India’s water crisis is a reality no individual or organisation can shy away from. The country’s population is estimated to reach 1.7 billion by 2050 and this will put immense pressure on India’s groundwater levels. The country at present uses nearly 250 cubic kilometres of water annually, of which irrigation and domestic usage form 65 and 85 per cent respectively. Water wastage is a major problem as overdependence on rivers and groundwater has left both these sources dry and depleted. Further, pollution of water resources from household and industrial waste has also resulted in water from several water bodies become unusable for domestic purposes.
The growing urban population has contributed to water wastage despite only 62 per cent of urban households having access to tapped water. But wastewater can also be utilised for several domestic purposes and doing so ensures overall saving of water. The Ministry of Drinking Water And Sanitation estimates that urban households with a family of four waste nearly 600 litres of water every week, a huge quantity considering the impending water crisis the country faces. Water conservation is a rarely touched upon topic in India and so it is not strictly followed. Here are five ways to save water and cut down on its wastage.
1. Using A Shower Bucket
A warm and comfortable shower after a long and tiring day is something we all look forward to. But a lot of water is unintentionally wasted when we turn on a shower. Next time you are turning on a shower, place an empty bucket below to collect the water that drips down. The amount of wastewater collected will definitely help you realise how much water is wasted with every shower.
2. Reusing Water Used For Washing Vegetables/Cooking
Water used to wash vegetables often just goes down the drain. The practice is an absolute wastage of water, as water is often used in a luxurious manner when washing vegetables, or even during boiling of certain edible items. Next time you use piped water to wash vegetables or boil your pasta, the used water can be comfortably reused in toilet flushes, mopping of rooms or to water your plants.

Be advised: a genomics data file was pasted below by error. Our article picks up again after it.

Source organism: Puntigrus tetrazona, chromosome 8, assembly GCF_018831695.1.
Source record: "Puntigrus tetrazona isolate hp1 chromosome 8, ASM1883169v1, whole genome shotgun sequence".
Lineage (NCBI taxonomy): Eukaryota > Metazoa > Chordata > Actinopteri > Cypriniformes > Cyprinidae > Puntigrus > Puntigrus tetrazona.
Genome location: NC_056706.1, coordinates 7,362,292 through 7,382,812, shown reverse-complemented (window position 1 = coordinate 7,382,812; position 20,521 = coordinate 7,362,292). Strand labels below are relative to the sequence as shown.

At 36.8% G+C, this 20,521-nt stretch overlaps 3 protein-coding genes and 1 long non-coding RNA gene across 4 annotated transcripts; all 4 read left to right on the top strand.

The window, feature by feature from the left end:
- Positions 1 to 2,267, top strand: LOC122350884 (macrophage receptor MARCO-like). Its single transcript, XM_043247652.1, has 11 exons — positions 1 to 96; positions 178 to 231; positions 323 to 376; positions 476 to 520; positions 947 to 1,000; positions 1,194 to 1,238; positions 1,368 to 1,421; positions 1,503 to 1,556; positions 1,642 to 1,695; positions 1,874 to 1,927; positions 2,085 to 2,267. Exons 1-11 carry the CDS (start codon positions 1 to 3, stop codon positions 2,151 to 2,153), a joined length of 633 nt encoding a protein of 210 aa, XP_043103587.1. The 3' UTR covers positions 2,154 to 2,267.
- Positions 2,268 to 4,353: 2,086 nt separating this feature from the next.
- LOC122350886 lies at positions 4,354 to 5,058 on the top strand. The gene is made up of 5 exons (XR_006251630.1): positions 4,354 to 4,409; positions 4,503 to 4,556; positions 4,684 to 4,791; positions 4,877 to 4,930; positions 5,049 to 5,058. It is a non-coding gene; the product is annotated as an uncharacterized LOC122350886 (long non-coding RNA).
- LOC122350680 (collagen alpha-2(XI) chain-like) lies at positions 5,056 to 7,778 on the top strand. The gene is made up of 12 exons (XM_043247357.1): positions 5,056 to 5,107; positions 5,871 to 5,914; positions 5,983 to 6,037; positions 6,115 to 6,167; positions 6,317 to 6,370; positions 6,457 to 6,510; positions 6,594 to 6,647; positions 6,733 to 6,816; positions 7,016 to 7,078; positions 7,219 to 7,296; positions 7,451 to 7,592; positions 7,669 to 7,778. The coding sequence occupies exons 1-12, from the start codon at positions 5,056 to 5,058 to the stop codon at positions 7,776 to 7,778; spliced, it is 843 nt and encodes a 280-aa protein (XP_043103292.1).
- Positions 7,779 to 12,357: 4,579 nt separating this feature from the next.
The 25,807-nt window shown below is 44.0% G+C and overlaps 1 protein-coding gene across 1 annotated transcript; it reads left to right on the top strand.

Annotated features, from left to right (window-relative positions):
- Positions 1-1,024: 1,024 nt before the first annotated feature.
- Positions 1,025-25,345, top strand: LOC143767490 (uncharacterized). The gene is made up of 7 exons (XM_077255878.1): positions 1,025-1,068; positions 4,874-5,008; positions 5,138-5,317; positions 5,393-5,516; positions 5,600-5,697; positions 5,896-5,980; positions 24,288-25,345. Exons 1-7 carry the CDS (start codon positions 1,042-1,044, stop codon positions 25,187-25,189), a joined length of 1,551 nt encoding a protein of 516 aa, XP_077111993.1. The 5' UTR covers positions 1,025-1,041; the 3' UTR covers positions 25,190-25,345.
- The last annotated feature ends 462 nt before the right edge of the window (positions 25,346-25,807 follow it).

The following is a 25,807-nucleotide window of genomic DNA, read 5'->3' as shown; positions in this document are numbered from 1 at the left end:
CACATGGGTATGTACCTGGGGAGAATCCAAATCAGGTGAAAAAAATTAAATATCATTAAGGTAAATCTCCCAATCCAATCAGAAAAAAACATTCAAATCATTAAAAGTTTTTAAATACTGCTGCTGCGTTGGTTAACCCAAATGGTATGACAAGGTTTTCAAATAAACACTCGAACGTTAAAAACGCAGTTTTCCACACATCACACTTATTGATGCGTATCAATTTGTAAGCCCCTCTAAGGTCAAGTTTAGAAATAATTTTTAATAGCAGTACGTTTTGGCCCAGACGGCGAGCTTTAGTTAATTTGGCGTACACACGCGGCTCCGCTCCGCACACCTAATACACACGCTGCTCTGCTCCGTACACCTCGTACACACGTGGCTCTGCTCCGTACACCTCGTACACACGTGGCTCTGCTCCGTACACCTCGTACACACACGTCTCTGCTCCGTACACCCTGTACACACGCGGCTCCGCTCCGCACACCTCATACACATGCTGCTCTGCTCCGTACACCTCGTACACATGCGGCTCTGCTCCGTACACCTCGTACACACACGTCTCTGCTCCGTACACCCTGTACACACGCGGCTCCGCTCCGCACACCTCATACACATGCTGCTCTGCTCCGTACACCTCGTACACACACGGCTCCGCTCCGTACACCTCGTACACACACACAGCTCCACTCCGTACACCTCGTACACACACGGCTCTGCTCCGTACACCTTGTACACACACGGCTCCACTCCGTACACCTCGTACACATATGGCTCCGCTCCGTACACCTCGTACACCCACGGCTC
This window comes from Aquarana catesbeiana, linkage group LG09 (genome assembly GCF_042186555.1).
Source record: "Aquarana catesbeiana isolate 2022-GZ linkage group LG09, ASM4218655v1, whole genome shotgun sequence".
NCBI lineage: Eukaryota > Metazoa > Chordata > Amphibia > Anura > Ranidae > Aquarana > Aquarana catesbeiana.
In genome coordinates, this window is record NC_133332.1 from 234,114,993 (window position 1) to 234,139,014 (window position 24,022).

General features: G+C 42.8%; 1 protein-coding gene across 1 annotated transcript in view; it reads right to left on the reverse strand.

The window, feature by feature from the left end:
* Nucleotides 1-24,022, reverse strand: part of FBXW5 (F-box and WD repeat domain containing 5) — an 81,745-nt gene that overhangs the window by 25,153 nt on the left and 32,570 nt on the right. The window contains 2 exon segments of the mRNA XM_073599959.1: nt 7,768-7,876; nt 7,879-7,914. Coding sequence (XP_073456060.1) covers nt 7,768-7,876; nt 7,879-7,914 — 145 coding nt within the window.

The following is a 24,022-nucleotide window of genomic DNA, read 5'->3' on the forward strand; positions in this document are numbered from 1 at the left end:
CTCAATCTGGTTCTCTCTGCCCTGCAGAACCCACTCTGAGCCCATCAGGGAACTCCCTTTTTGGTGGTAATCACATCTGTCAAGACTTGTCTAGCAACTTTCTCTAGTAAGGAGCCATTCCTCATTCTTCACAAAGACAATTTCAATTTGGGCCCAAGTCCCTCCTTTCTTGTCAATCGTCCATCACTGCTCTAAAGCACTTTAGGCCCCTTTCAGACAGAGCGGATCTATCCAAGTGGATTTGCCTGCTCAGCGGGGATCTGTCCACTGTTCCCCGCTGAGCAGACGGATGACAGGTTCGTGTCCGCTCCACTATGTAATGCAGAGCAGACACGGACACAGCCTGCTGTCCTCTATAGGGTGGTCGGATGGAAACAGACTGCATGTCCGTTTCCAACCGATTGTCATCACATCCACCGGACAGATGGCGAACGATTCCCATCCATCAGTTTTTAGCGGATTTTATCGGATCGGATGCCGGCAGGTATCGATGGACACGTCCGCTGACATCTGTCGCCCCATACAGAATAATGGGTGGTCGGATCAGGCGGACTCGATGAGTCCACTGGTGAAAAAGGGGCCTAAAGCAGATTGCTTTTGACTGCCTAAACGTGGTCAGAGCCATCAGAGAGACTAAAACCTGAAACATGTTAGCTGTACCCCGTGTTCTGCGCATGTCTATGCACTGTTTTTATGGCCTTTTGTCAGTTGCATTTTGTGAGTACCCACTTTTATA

3. Creating A Rain Garden
A rain garden is a constructed area which collects rainwater from roofs, pipes and driveways etc. During monsoon, a large quantity of rainwater is wasted as most houses do not have any rainwater collection mechanism installed and is lost in drains. Common uses of wastewater from rain gardens include using it for washing cars, utensils and other activities which require water other than consumption. A rain garden also ensures that there is no additional pressure on the city’s sewage system as the rainwater is collected instead of going into the drainage system.
4. Collecting Overflowing Water From Plants
Your passion for gardening may also be the reason for excess water usage in your home. You must have noticed how some water flows down drainage holes at the bottom of pots. Instead of letting the excess water go to waste, you can collect it and reuse it to water your plants. Do this especially while watering larger plants so that the smaller ones can be watered using the wastewater collected from drainage holes.
5. Reuse Excess Drinking Water
Drinking water is also wasted by many of us at homes, even if unintentionally. Often half-filled water bottles and glasses are emptied by us casually, only to fill them with freshwater. Because of this daily habit of ours, several litres of water is wasted over a period of time. Make it a habit to empty your half-filled bottle or glass over a plant, or use it to wash utensils or any other household items. It must become a habit to not waste any amount of water, no matter how small the quantity. Every drop of water counts.